The Promise To An Overcomer
He who overcomes [the world through believing that Jesus is the Son of God], I will grant to him [the privilege] to sit beside Me on My throne, as I also overcame and sat down beside My Father on His throne.
Early in John’s account of his revelation from Christ, he tells of Jesus’ observations of and directions for the seven churches. Some were following Him with integrity and faith, but some were struggling. The believers at Laodicia had some problems. Was it persecution for their faith? No. Were they suffering economic hardships? No. Had they experienced the devastation of a natural disaster? Not at all. Christ tells them that He isn’t pleased with them because they are spiritually apathetic.(Revelation 3:14-16)
These believers were so wealthy that they didn’t feel the need for God. Instead of seeing their riches as gifts from God and using their wealth to help others, they spent it on themselves. Jesus looked beneath their superficial riches into their hearts. He told them they were actually “wretched, miserable, poor, blind, and naked”(Revelation 3:17). The solution was to turn to Him for forgiveness and to change the direction of their lives.
God allows difficulties in our lives so we may overcome them. For some, it’s poverty or an addiction or physical illness or a tragic accident or natural disaster. But for others, it’s the burden of wealth. Some of the wealthy lack insight about where their wealth came from or how to use it. God calls all of us to trust Him in overcoming the problems in our lives, but those who are rich face the added difficulty of realizing that wealth can be a hindrance to vibrant faith.
Our strength grows out of our weakness.
Ralph Waldo Emerson
It is almost a paradox that the struggles of life seem to create more unity in relationships than the blessings. When I worked as a hospice chaplain, I talked with many couples with lengthy marriages. As I inquired about the secret of their marriages, they all seemed to have a common denominator. Every couple expressed that it was the challenges and struggles that developed the strength of their marriage. They told of financial struggles, they told of personal things they had to work through, and though their stories were different, yet, they were the same.
As I have worked with churches over the years, I’ve made an observation that always external challenges brought the church together. It seems that when a church struggles financially, especially, they work together in unity but when there is an abundance and financial security they often find themselves in inner conflict.
Some of my friends served in Viet Nam. One of those served as a military police officer. He shared with me that as long as the soldiers were in combat all their differences disappeared. As we remember this was in the sixties and seventies what my friend shared was simply amazing. He told that racism and social standing and economic levels lost their power to divide during combat. They were simply a unit working together to survive. However, when they were on R&R all these things came out. What was more interesting was that as soon as they returned to combat they vanished again. When we consider how divided we are as a nation, it’s hard to believe that twenty years ago when 911 occurred, we lost our separate identities and and there was a strong sense of unity.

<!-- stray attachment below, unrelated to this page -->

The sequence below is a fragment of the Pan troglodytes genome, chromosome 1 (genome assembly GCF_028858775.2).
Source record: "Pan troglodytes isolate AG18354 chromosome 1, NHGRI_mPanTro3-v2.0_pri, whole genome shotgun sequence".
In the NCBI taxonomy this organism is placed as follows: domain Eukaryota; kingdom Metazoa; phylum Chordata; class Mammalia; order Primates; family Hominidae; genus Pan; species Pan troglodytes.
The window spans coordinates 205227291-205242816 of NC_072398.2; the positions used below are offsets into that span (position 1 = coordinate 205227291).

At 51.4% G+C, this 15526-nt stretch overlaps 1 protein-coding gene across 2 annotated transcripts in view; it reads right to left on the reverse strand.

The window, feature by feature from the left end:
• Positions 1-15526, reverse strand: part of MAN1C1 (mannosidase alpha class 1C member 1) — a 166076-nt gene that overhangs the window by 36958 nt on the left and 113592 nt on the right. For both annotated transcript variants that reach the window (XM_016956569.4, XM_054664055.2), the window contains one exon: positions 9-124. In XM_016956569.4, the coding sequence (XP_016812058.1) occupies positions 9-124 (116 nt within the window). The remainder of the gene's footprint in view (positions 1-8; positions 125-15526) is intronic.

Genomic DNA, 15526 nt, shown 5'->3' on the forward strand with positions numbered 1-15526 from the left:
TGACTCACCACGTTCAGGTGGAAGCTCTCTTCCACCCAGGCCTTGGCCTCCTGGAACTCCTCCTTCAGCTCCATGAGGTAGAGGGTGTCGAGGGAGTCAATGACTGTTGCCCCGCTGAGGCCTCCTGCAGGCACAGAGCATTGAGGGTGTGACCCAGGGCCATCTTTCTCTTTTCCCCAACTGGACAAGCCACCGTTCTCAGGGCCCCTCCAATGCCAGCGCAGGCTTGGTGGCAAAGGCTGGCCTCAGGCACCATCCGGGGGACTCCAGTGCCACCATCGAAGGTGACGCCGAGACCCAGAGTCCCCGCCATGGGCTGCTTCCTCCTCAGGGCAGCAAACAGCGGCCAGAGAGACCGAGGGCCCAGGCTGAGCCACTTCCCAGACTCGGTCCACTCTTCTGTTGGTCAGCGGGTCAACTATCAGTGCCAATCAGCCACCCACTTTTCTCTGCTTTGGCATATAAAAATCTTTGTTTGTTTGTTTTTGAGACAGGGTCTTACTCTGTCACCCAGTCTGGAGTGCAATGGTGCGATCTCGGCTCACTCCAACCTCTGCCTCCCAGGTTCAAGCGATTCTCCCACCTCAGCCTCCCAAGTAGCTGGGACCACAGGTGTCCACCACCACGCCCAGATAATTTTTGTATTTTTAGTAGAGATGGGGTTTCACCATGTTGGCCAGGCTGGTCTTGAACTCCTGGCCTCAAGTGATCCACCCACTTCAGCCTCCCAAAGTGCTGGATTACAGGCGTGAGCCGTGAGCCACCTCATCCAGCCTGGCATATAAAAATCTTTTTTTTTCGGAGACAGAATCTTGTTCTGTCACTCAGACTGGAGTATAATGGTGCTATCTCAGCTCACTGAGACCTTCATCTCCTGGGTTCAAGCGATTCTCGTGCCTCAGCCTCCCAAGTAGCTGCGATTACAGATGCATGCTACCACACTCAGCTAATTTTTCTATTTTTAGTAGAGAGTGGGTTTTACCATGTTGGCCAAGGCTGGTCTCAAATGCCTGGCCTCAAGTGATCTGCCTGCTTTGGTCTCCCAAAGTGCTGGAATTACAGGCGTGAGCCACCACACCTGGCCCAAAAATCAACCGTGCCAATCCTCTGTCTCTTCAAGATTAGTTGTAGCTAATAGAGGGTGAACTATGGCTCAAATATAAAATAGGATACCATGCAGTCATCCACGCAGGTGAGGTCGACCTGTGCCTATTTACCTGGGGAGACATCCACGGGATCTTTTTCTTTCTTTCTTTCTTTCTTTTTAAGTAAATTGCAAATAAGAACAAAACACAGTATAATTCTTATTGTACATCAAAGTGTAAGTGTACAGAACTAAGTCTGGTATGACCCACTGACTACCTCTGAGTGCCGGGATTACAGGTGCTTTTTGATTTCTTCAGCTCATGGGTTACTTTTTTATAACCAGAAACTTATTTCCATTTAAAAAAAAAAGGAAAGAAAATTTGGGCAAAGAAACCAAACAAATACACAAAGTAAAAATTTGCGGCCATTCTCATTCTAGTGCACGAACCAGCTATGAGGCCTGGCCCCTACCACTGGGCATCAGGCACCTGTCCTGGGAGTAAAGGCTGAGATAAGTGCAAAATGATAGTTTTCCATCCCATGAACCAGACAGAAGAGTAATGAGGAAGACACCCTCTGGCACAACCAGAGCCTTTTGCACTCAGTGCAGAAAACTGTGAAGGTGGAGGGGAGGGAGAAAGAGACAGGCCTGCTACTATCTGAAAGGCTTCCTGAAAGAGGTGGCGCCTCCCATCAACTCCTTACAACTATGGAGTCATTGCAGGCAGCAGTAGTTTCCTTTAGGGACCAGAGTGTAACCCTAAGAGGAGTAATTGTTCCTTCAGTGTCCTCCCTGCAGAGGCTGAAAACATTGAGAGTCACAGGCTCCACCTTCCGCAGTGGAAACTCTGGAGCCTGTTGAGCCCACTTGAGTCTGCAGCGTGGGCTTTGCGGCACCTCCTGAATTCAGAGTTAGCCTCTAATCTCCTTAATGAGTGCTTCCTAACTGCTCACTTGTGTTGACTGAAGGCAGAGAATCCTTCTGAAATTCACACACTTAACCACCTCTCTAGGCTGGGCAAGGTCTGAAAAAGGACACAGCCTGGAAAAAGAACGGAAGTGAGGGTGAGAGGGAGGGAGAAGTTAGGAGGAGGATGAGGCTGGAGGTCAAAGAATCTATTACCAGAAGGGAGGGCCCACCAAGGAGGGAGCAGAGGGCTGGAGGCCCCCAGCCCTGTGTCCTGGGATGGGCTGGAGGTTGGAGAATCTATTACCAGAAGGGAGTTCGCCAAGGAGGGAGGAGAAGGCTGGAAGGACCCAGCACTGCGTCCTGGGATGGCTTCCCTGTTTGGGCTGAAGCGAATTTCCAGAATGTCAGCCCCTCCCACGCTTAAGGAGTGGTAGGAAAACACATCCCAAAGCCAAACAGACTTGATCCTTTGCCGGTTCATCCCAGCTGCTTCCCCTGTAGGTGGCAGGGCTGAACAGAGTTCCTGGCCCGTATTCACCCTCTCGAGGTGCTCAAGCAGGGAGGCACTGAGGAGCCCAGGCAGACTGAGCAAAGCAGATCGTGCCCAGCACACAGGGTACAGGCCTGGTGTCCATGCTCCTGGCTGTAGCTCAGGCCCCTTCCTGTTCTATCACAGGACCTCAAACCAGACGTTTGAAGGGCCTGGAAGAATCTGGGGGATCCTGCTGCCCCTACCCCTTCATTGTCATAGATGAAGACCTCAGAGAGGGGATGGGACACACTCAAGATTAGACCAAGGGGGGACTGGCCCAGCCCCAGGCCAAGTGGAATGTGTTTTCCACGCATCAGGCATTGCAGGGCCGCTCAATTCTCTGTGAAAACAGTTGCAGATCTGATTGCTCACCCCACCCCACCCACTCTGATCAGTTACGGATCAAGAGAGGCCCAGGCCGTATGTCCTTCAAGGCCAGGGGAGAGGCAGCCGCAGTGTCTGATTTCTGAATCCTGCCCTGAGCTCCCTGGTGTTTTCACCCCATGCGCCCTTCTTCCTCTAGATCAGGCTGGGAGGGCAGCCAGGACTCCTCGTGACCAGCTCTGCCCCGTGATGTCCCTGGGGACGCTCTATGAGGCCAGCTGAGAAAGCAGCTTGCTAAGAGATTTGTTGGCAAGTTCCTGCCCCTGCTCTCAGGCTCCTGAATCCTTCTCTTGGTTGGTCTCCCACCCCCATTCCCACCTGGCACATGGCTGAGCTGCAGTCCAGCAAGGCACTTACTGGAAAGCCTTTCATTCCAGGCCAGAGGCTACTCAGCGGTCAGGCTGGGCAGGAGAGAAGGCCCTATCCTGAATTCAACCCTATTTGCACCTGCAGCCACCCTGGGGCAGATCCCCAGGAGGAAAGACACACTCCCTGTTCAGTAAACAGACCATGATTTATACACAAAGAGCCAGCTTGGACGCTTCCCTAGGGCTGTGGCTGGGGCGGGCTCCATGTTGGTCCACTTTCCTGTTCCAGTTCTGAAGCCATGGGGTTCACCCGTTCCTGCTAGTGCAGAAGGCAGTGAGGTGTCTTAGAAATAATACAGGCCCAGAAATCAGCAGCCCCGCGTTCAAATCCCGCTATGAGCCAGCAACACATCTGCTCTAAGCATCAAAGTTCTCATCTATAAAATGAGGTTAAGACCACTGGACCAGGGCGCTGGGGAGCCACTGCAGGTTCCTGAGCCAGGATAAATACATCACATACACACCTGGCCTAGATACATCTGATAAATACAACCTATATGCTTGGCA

My prayer has been that the pandemic and all the other destructive things taking place in our world would serve, especially in the church to bring us together. What amazing things could come out of this time if we chose to work together.
Back to my hospice families. They told of friends who had gone through similar experiences, struggles and difficulties. Unfortunately instead of allowing struggles to draw them together, they allowed them to become a wedge with each person blaming the other for the problems. That wedge eventually brought separation and divorce with all the accompanying damage.
When Jesus spoke to the Laodicean church, He pointed out that they had it so good that they thought they could actually operate without His presence. In the picture John presents is Jesus standing outside looking in. This church had forgotten that they had been bought with such a great price- the very blood and life of the One who was waiting to be invited in. I think there is no more of a sad person than someone who doesn’t realize they really do need Christ and more sad than that is the church that thinks it has enough money, talent and things to do ministry without working alongside Christ to accomplish His purpose.
In the sovereignty of God, He allows struggles not to defeat nor to destroy us or His church. While we may chafe at all the changes and restrictions that the pandemic has brought, perhaps it has been God’s way to get us to look at ourselves and Him. Perhaps we have been too much like the Laodiceans and not enough like the Acts church. Perhaps we depend too much on our wisdom, talents, abilities or wealth rather than leaning and trusting in the power of God to bring us through to a place of victory. We can choose whether the struggles or the blessings become stumbling blocks or stepping stones. They either become hindrances or they become tools to get us to where God wishes us to be. Whatever the case, I think we can always accomplish more together, whether that be two friends, a family, a church, a community, a nation or a world. So how about we don’t give place and space to the devil in these trying times. How about we stop trying to do it on our own and instead work together in unity with each other and God to bring about His purposes in us and through us. Who knows what kind of a future we could have together in the struggle, trusting God. May God so challenge us in such a way that we are forced to turn to Him with our whole hearts.
Dr. John Thompson